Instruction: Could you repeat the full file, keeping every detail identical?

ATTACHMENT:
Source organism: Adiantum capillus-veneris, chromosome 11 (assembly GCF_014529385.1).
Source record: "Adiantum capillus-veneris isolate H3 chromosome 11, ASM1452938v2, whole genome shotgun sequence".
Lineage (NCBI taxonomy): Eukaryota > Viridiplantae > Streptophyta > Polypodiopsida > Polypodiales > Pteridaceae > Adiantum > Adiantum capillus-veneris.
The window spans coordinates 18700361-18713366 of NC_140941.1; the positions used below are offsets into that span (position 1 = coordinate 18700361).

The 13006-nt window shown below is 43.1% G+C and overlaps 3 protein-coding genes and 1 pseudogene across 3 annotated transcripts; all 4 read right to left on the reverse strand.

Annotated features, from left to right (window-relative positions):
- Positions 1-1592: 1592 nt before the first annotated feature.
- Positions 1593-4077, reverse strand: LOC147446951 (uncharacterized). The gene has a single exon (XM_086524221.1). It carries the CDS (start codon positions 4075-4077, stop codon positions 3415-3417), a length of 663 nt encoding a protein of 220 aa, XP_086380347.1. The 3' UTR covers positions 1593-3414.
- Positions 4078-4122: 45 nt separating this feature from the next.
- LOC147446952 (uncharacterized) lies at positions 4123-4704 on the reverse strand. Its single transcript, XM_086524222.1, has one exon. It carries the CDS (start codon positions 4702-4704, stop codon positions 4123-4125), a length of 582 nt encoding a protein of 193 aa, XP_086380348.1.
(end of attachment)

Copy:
Source organism: Adiantum capillus-veneris, chromosome 11 (assembly GCF_014529385.1).
Source record: "Adiantum capillus-veneris isolate H3 chromosome 11, ASM1452938v2, whole genome shotgun sequence".
Lineage (NCBI taxonomy): Eukaryota > Viridiplantae > Streptophyta > Polypodiopsida > Polypodiales > Pteridaceae > Adiantum > Adiantum capillus-veneris.
The window spans coordinates 18700361-18713366 of NC_140941.1; the positions used below are offsets into that span (position 1 = coordinate 18700361).

The 13006-nt window shown below is 43.1% G+C and overlaps 3 protein-coding genes and 1 pseudogene across 3 annotated transcripts; all 4 read right to left on the reverse strand.

Annotated features, from left to right (window-relative positions):
- Positions 1-1592: 1592 nt before the first annotated feature.
- Positions 1593-4077, reverse strand: LOC147446951 (uncharacterized). The gene has a single exon (XM_086524221.1). It carries the CDS (start codon positions 4075-4077, stop codon positions 3415-3417), a length of 663 nt encoding a protein of 220 aa, XP_086380347.1. The 3' UTR covers positions 1593-3414.
- Positions 4078-4122: 45 nt separating this feature from the next.
- LOC147446952 (uncharacterized) lies at positions 4123-4704 on the reverse strand. Its single transcript, XM_086524222.1, has one exon. It carries the CDS (start codon positions 4702-4704, stop codon positions 4123-4125), a length of 582 nt encoding a protein of 193 aa, XP_086380348.1.